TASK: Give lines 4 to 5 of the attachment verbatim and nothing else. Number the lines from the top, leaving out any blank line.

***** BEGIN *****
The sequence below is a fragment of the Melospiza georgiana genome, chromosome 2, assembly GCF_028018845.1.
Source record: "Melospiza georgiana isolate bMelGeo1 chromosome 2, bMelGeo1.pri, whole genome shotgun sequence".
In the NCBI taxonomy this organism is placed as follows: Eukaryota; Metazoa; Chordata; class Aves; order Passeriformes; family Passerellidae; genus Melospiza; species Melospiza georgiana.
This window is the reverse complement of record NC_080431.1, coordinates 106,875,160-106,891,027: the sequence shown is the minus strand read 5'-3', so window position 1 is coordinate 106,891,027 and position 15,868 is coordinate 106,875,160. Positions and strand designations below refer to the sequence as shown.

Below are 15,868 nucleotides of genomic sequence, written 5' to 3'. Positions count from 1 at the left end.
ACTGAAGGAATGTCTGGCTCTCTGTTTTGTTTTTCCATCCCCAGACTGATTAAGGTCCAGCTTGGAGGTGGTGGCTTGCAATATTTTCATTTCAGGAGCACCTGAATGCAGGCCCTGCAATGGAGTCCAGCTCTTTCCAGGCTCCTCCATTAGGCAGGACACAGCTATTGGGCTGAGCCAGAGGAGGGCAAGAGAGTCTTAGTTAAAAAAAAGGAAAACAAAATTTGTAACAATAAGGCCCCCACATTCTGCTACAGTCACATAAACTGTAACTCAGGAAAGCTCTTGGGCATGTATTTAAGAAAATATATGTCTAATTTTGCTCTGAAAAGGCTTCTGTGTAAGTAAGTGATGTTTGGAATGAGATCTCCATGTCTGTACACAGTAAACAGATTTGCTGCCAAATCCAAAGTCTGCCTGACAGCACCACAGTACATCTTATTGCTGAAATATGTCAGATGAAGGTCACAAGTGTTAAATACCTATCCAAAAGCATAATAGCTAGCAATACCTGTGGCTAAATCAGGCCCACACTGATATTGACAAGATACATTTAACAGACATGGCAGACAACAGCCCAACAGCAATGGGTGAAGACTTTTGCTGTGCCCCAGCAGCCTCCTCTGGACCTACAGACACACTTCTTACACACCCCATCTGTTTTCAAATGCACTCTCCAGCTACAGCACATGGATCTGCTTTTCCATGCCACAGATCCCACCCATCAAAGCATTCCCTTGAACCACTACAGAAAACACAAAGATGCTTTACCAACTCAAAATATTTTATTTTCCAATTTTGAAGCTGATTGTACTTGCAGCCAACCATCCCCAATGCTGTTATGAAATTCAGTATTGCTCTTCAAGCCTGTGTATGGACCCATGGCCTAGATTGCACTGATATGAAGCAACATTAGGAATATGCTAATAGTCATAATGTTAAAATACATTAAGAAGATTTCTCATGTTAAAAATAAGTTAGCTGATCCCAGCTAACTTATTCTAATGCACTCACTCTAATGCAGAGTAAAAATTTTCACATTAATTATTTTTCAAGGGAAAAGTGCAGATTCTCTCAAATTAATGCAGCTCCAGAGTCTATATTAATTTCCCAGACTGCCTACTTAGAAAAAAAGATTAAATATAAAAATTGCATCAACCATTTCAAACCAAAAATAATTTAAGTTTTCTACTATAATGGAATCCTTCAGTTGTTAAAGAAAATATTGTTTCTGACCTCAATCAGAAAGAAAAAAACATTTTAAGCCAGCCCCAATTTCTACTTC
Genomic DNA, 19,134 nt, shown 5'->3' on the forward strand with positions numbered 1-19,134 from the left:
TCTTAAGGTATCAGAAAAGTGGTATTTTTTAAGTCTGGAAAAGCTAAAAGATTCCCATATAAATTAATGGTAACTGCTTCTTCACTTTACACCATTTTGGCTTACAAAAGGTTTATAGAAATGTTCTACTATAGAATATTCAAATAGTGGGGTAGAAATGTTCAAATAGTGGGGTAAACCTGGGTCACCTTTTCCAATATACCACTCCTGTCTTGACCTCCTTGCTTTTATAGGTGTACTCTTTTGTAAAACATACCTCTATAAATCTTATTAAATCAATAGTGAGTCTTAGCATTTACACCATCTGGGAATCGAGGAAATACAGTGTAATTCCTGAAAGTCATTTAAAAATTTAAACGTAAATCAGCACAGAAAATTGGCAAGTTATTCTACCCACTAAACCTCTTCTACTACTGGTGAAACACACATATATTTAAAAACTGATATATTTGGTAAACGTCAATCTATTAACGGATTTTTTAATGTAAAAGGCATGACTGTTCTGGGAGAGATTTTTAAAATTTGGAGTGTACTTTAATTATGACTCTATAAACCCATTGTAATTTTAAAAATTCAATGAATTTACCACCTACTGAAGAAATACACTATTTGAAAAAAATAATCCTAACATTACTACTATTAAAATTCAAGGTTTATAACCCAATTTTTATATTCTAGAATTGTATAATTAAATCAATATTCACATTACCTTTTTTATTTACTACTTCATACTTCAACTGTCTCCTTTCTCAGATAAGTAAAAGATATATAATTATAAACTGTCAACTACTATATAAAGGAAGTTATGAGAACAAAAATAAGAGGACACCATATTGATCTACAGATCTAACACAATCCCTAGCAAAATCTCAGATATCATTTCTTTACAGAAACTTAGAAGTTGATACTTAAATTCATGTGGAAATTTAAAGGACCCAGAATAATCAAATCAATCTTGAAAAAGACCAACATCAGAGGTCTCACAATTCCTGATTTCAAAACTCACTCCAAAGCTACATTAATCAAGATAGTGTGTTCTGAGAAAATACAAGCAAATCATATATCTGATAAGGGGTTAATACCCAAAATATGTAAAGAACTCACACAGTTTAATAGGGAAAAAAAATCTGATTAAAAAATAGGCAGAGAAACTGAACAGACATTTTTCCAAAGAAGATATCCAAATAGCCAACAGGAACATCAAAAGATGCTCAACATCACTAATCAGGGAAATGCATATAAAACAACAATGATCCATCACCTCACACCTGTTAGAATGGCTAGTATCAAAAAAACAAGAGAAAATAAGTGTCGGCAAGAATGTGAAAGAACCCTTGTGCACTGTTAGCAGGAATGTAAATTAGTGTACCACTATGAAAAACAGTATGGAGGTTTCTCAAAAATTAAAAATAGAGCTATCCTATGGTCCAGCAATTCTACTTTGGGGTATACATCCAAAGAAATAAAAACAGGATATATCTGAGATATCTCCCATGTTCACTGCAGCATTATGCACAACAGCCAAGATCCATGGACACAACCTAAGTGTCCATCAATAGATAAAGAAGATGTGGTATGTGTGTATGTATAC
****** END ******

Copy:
This window is the reverse complement of record NC_080431.1, coordinates 106,875,160-106,891,027: the sequence shown is the minus strand read 5'-3', so window position 1 is coordinate 106,891,027 and position 15,868 is coordinate 106,875,160. Positions and strand designations below refer to the sequence as shown.

Below are 15,868 nucleotides of genomic sequence, written 5' to 3'. Positions count from 1 at the left end.